The leader of the media and publicity committee for the 38th anniversary celebration of the June 4 revolution, Mr. Kofi B. Kukubor has said the relevance of the celebration goes beyond a day's event.
Speaking to Kwame Tutu on Rainbow Radio 87.5Fm, he said there are two schools of thought when a discussion is raised around the revolution.
Some look at June 4 as an event that means the military coup but for us, the June 4 is more than an event that occurred once in the history of Ghana’s political light, he said.
He said, the June 4 revolution did not occur for any reason but an opportunity to restore sanity and discipline in the broken system.
‘’There is a reason why June 4 coup took place, it was a period where the country was virtually at a collapse. When you go back and read the reports from the World Bank, IMF and our economic political history, you will realize that the country was running to a halt and the IMF declared Ghana as a failed state.’’
He explained that the June 4 was led by some military officers and received acceptance from Ghanaians who were not satisfied with the corruption and lack of discipline at the time.
There was no accountability, and transparency and the country was seeking for people to hold government accountable and people wanted social justice and equity distribution of the national cake, but those things were not available at that time.
‘’It is the principle that underpinned June 4 that we celebrate every year…The June 4 has a principle and we feel that principle is timeless, and that principle applies to every national governance and even corporate governance. Everybody wants accountability and social justice in governance and that is what we celebrate every year. It is the principle of June 4,’’ he said.
Mr. Kukubor stressed, if we go into history, we have improved to some extent.
‘’June 4 also came to stop every coup that was happening in the country’’ he stated adding, the June 4 allowed us to achieve political stability.’’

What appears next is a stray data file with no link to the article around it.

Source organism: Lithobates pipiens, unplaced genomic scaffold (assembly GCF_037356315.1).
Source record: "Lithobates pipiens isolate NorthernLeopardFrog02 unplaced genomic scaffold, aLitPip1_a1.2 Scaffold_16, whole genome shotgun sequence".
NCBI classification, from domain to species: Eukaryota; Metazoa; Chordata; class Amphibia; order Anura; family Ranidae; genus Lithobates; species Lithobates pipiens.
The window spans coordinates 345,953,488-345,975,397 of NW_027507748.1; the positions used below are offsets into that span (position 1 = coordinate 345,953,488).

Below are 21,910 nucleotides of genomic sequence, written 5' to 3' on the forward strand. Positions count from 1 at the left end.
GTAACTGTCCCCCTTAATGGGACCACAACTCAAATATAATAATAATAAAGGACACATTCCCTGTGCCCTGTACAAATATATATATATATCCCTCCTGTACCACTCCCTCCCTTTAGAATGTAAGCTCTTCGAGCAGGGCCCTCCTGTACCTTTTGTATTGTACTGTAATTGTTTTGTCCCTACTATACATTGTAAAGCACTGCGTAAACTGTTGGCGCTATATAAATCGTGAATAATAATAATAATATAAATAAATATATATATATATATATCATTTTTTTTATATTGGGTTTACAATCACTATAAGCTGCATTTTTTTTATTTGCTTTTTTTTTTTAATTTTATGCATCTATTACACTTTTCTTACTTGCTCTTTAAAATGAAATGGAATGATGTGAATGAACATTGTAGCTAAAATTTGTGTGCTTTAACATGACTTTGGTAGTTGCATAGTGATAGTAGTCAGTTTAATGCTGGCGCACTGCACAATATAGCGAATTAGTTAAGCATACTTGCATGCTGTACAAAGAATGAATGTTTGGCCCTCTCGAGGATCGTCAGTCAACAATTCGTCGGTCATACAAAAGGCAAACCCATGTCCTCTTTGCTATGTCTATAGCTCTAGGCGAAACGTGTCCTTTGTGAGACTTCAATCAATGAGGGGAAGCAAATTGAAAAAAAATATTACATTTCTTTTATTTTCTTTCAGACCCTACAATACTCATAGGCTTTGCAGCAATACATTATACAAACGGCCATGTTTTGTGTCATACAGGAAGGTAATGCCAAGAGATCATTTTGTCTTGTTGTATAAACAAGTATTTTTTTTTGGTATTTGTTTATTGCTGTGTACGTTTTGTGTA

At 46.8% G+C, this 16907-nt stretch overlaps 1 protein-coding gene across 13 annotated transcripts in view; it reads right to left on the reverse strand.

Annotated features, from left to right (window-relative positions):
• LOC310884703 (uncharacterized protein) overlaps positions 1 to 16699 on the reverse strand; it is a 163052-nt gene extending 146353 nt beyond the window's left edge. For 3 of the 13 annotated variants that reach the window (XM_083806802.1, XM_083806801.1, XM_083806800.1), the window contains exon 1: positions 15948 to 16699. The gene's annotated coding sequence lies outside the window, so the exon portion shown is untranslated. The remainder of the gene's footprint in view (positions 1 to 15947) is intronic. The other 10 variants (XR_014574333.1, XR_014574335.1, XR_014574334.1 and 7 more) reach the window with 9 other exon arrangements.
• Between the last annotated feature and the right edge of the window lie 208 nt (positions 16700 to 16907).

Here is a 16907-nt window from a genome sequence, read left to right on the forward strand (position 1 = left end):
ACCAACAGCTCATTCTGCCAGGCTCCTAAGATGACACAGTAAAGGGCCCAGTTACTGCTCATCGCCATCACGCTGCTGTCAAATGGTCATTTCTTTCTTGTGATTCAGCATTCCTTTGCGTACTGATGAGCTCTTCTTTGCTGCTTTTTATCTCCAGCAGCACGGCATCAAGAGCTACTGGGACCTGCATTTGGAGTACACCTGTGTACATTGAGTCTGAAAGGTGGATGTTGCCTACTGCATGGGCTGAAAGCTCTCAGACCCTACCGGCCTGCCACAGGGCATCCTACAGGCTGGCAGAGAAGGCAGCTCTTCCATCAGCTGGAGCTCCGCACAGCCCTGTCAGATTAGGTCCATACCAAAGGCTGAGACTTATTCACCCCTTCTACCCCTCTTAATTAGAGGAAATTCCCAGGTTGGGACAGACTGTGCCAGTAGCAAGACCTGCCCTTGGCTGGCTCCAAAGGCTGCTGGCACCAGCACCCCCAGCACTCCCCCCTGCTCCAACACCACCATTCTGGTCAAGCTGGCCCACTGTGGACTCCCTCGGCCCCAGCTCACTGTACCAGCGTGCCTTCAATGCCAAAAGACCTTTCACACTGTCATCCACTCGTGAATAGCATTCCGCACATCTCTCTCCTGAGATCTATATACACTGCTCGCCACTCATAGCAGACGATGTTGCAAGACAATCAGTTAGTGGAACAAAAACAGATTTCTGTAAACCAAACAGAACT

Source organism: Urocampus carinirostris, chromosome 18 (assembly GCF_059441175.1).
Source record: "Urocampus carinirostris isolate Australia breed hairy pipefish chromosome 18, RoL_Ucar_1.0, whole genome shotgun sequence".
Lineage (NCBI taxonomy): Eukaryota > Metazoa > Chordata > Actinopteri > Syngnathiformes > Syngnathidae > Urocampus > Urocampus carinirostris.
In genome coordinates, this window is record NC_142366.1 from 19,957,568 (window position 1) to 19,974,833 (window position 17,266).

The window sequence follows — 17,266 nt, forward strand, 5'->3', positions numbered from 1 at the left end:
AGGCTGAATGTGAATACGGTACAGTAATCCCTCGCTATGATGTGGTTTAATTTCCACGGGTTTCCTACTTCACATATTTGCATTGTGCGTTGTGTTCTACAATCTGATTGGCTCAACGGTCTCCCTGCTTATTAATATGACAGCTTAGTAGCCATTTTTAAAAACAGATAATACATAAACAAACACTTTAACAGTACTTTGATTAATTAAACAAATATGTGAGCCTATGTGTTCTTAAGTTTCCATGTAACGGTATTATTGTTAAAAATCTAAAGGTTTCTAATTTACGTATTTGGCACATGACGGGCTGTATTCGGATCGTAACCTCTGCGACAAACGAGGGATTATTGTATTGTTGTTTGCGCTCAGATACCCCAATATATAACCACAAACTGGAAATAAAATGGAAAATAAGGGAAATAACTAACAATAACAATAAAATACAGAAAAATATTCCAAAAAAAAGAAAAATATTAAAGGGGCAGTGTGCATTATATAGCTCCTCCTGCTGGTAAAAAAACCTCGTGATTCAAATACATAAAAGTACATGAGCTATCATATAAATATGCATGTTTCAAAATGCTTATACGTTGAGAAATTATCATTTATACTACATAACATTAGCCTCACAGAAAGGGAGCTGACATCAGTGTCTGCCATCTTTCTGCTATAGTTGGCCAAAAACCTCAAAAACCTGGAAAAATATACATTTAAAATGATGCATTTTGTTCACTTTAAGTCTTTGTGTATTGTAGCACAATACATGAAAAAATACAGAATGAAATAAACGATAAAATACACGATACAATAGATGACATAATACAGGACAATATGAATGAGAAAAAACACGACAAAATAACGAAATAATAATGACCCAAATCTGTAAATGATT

He added, we are encountering corruption within our government although the revolution was against it and has called for action against the canker.
He called for education and the change of mindset in the fight against corruption.
‘’We are now experiencing some political degree of some corruption in government which June 4 was intended to stop. So we will say that yes, when it comes to corruption, to a large extent, we have not achieved that but to stop corruption; it cannot be achieved by one event. It must be achieved by a conscious process which the lecture series is intended to achieve.’’
He was quick to add, the June 4 revolution made access to goods and services much easier.
‘’When it comes to economy and access to goods and services; before June 4 1979, we knew what our parents had to go through to even buy a common soap, tooth paste, they had to cross the border to Togo and had to go through a Commissioner and if you did not have a connection with a Commissioner,’’ you will not have access to goods and services.
‘’Makola was a place of ‘Kalabule’…But now all these things have been removed, and so when you compare history to now, yes, some degree of improvement has been made.’’
He charged Ghanaians not to look only at the negative sides although people lost their lives but consider the positive gains that it brought the country.